The registration of a trademark goes through several processes with ALPTO and requires the observation of legal deadlines.

Protection for a trademark starts with its registration (article 144 of Law 9947).  The registration of a trademark lasts for 10 years, starting from the filing date.  A trademark may be renewed endlessly for ten-year-periods, after the owner of the mark files a request with APTO.  The new period for protection of the trademark begins from the end date of the previous ten-year period of protection. If the owner of a trademark does not file a request for its renewal or does not pay the respective tariff, the mark in question becomes invalid (article 164 Law 9947).

The request for renewal should be filed with ALPTO within six month before the date in which the protection term ends.  The expiring date for the protection of the trademark is the last day of this term.  If the request is not filed within this period, it can be filed within an additional time period of six months from the expiring date of the protection of the trademark, with an additional fee payment.

The registration process of a trademark consists of two important phases:

PHASE I

–          Request for a trademark search; the application request and the examination of absolute grounds of refusal (3 – 6 months);

PHASE II

–       Examination of relative ground of refusal (publication of the trademark in ALPTO Official Gazettes and the start of opposition period and trademark registration (6 – 9 months).

At the end of the process, you receive the Trademark Registration Certificate, which proves ownership on the trademark. This right is unlimited because according to law you have the right to renew it for 10-year periods.

1.5          Filing the Application – Requirements

  • Name and Address of the Applicant;
  • Representation of the Mark;
  • List of Goods and Services according to Nice Classification 10th Edition (Classes 1-45);
  • Priority date, country and number if there any. The priority document can be submitted subsequently within three months as from the date of the submitted request with ALPTO;
  • Power of Attorney (POA)

– If the applicant is a Natural Person – The POA should be signed by the applicant and duly notarized and legalized (or apostilled);

– If the applicant is a Legal Person – The POA should be signed by the Authorized Representative of the Company and should bear the Company seal (or stamp).
POA should be submitted within three months as from the date of the receipt of the official notification;

  • The document concerning rules of Trademark usage, in case of Collective Marks

1.6          Recording changes in the Register

A.            Assignment of rights Requirements

  • The Power of Attorney simply signed by the Assignor or Assignee

– If the applicant (Assignor or Assignee) is a Natural Person – The POA should be signed by the applicant and duly notarized and legalized (or apostilled).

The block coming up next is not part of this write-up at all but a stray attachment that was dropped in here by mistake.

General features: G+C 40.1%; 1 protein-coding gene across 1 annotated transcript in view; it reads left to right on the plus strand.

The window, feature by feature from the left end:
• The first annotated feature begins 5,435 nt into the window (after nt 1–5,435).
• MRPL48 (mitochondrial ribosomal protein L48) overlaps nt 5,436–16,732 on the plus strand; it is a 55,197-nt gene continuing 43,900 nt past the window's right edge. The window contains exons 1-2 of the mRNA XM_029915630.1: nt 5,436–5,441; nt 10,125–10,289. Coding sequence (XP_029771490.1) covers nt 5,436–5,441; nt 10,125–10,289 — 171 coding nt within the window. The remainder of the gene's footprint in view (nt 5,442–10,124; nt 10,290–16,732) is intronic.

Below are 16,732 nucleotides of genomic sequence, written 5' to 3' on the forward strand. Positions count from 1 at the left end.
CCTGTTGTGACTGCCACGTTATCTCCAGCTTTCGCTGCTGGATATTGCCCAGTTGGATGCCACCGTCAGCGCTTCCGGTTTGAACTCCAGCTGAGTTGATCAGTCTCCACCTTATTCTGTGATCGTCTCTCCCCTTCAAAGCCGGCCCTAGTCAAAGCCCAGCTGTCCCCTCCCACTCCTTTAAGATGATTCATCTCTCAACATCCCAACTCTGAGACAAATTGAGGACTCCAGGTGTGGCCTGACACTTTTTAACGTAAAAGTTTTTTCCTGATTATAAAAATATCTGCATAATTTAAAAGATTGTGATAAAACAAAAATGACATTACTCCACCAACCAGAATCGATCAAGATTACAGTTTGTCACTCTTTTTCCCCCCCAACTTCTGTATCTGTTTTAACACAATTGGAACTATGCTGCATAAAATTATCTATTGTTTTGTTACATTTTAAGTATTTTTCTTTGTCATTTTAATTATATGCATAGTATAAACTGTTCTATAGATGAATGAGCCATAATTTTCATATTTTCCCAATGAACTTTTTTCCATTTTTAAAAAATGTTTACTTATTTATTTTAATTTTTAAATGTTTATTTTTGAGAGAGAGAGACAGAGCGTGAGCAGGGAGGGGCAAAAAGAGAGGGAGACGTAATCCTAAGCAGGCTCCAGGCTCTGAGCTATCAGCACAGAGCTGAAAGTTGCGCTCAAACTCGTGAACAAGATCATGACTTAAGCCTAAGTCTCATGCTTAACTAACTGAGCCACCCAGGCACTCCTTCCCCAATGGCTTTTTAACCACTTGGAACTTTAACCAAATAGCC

– If the applicant (Assignor or Assignee) is a Legal Person – The POA should be signed by the Authorized Representative of the Company and should bear the Company seal (or stamp).
POA should be submitted within three months as from the date of receipt of the official notification

  • Assignment document – signed by the Assignor and the Assignee and duly notarized by Notary Public, should be submitted within three months as from the date of receipt of the official notification

B.            Change of name Requirements

  • Power of Attorney indicating the new address

– If the applicant is a Natural Person – The POA should be signed by the applicant and duly notarized and legalized (or apostilled)

– If the applicant is a Legal Person – The POA should be signed by the Authorized Representative of the Company and should bear the Company seal (or stamp)

  • The document certifying the change of name of the trademark Owner – should be submitted within three months as from the date of receipt of the official notification

C.            Change of address Requirements:

  • Power of Attorney indicating the new address

– If the applicant is a Natural Person – The POA should be signed by the applicant and duly notarized and legalized (or apostilled).

– If the applicant is a Legal Person – The POA should be signed by the Authorized Representative of the Company and should bear the Company seal (or stamp)

D.            Registration of the Licensing Agreement Requirements

  • Power of Attorney

– If the applicant is a Natural Person – The POA should be signed by the applicant and duly notarized and legalized (or apostilled)

– If the applicant is a Legal Person – The POA should be signed by the Authorized Representative of the Company and should bear the Company seal (or stamp)

  • The license Agreement – should be in a written form, signed by the two parties and duly notarized. Translation of license agreement into local language can be filed within three months as from the receipt of official notification.

 

Author: Odeta Agovi – Authorized Representative
Tirana, Albania
e-mail: odeta_agovi@nullyahoo.com